There are currently no published studies of the use of THRIVE during neonatal intubation, nor in emergency settings in older patients with respiratory distress. The aim of the Stabilisation with nasal High flow during Intubation of NEonates (SHINE) randomised controlled trial is to investigate whether the use of nHF during neonatal endotracheal intubation (1) after birth in the delivery room and (2) in the NICU improves the likelihood of successful intubation on the first attempt without physiological instability of the infant.
Methods and analysis
A multicentre, unblinded, randomised controlled trial investigating the efficacy of nHF to improve success and stability during neonatal endotracheal intubation. Intubations performed in the delivery room or NICU will be randomised, with a 1:1 ratio. Infants will either receive nHF during the endotracheal intubation attempt, or standard care (no nHF). Intervention will be applied for the first intubation attempt of the episode only.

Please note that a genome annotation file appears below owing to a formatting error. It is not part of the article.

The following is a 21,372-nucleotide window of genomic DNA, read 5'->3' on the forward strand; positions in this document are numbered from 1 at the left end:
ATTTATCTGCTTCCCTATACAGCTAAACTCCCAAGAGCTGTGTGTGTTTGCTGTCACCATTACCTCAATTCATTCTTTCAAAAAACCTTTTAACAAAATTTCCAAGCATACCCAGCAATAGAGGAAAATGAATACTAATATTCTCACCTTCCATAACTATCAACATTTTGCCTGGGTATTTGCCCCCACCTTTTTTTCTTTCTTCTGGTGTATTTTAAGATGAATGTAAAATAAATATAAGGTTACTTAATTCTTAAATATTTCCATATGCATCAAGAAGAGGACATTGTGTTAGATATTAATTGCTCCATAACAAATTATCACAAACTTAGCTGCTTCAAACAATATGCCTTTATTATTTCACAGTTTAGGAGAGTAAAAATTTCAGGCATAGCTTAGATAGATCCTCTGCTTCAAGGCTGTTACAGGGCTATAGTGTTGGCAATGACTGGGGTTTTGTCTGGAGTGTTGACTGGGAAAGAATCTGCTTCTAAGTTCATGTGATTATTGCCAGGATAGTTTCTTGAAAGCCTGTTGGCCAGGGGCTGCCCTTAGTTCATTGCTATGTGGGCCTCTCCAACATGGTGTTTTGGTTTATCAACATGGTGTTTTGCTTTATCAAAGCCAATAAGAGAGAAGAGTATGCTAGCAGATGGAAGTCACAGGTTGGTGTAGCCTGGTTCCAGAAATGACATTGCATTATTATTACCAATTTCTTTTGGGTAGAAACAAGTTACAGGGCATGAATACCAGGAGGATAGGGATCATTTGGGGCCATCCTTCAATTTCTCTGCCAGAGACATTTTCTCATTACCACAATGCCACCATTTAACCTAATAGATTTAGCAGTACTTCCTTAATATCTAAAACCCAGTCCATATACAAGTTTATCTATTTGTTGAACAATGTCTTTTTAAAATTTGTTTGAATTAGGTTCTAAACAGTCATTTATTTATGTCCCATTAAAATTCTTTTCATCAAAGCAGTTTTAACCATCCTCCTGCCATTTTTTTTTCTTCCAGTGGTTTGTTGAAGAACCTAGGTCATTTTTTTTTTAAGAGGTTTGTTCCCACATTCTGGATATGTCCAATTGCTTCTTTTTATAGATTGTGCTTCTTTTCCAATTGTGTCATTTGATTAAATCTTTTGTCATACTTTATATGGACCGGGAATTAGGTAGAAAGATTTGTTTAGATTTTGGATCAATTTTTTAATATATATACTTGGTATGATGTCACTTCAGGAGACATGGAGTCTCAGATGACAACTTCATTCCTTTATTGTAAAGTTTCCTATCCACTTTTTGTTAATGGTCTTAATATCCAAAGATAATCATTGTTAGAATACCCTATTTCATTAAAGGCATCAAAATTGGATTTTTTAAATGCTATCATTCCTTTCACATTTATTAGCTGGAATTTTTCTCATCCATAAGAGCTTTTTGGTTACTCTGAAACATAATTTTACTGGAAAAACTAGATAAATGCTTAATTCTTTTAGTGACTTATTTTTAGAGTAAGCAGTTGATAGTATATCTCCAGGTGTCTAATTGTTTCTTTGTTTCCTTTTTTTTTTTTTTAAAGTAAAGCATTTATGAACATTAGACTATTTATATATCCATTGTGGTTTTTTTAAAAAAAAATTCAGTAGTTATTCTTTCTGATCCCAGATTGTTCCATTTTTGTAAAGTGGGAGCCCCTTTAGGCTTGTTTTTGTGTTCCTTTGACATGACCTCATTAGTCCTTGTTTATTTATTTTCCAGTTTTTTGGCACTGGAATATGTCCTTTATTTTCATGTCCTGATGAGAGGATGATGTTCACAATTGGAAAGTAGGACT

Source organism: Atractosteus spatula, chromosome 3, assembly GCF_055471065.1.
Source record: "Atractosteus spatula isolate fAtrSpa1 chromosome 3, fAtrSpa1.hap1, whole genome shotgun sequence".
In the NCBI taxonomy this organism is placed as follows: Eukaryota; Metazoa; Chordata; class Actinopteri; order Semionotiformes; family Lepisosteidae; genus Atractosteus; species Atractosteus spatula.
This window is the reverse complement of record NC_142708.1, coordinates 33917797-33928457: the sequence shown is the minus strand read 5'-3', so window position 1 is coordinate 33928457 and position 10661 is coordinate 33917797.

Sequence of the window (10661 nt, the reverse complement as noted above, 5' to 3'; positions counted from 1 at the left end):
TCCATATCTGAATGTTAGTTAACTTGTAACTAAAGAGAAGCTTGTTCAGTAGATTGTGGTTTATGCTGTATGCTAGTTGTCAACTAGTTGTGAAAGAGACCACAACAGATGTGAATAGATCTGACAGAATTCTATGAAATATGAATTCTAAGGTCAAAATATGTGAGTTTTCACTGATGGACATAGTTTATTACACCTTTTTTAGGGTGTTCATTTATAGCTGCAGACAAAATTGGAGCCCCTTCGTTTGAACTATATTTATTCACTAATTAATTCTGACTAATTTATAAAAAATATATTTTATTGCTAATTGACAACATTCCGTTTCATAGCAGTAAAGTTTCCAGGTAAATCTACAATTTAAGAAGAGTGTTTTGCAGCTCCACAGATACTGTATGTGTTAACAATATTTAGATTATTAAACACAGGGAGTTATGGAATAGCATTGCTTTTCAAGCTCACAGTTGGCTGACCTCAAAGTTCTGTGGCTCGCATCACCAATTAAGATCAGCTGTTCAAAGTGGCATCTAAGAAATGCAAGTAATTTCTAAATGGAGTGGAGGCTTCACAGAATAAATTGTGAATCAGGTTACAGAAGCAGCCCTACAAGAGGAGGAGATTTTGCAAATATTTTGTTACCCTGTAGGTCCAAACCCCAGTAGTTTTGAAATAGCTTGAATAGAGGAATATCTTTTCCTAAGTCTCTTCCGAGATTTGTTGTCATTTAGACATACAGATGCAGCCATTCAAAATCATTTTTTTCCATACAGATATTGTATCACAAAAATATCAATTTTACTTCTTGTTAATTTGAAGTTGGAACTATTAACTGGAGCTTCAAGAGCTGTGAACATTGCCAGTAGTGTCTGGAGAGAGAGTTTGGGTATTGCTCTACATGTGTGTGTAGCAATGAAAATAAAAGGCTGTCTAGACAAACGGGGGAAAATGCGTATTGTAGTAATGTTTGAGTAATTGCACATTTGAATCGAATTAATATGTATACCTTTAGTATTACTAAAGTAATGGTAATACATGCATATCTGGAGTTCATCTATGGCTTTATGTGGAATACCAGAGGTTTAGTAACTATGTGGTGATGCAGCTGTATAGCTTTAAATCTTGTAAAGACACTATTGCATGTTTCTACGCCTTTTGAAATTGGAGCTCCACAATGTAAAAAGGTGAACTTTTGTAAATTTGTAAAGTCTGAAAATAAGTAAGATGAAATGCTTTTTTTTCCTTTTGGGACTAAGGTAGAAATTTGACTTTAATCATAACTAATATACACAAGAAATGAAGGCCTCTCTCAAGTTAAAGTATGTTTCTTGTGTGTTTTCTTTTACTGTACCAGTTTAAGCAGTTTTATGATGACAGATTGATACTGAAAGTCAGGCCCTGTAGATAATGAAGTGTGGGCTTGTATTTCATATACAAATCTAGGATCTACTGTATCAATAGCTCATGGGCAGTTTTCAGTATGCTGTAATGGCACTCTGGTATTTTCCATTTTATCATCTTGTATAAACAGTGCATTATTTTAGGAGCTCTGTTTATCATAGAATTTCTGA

The sample size of 246 infants is based on a study of videolaryngoscope use for teaching neonatal intubation,23 which examined 206 intubations by junior medical staff. This study reported a 29% successful intubation rate at the first attempt without desaturation >20% or bradycardia <100 bpm. With a power of 90% to detect an increase in the incidence of successful intubation without physiological instability from 30% to 50%, 123 infants in each group (246 total) are required.
There is some variability in the reporting of success rates for neonatal intubation, depending on level of operator experience12 and use of videolaryngoscopy.23 The uncertainty surrounding the baseline rate of the primary outcome may present a limitation in this study.
Any neonate undergoing endotracheal intubation in the delivery room or NICU is eligible for inclusion. In participating centres, all infants who undergo endotracheal intubation will be screened for study eligibility. Infants already studied can have subsequent intubation episodes randomised again if (1) the premedication randomisation stratum differs between intubations, or (2) there is at least 1 week between the studied intubations for intubations using premedications.
Infants undergoing endotracheal intubation in the delivery room or NICU are eligible for inclusion.
Exclusion criteria are:
Planned nasal intubation.
A requirement for immediate endotracheal intubation as determined by the treating clinician (insufficient time for researcher to randomise and set up study equipment).